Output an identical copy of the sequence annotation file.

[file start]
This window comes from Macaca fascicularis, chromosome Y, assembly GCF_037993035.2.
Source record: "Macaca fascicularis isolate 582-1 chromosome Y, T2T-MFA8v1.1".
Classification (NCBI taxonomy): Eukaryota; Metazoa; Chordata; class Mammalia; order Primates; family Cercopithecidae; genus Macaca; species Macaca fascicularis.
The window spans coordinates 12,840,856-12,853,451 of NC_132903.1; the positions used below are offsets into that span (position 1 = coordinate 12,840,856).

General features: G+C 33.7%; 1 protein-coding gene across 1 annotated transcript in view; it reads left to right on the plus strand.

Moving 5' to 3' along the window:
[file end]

This window comes from Macaca fascicularis, chromosome Y, assembly GCF_037993035.2.
Source record: "Macaca fascicularis isolate 582-1 chromosome Y, T2T-MFA8v1.1".
Classification (NCBI taxonomy): Eukaryota; Metazoa; Chordata; class Mammalia; order Primates; family Cercopithecidae; genus Macaca; species Macaca fascicularis.
The window spans coordinates 12,840,856-12,853,451 of NC_132903.1; the positions used below are offsets into that span (position 1 = coordinate 12,840,856).

General features: G+C 33.7%; 1 protein-coding gene across 1 annotated transcript in view; it reads left to right on the plus strand.

Moving 5' to 3' along the window: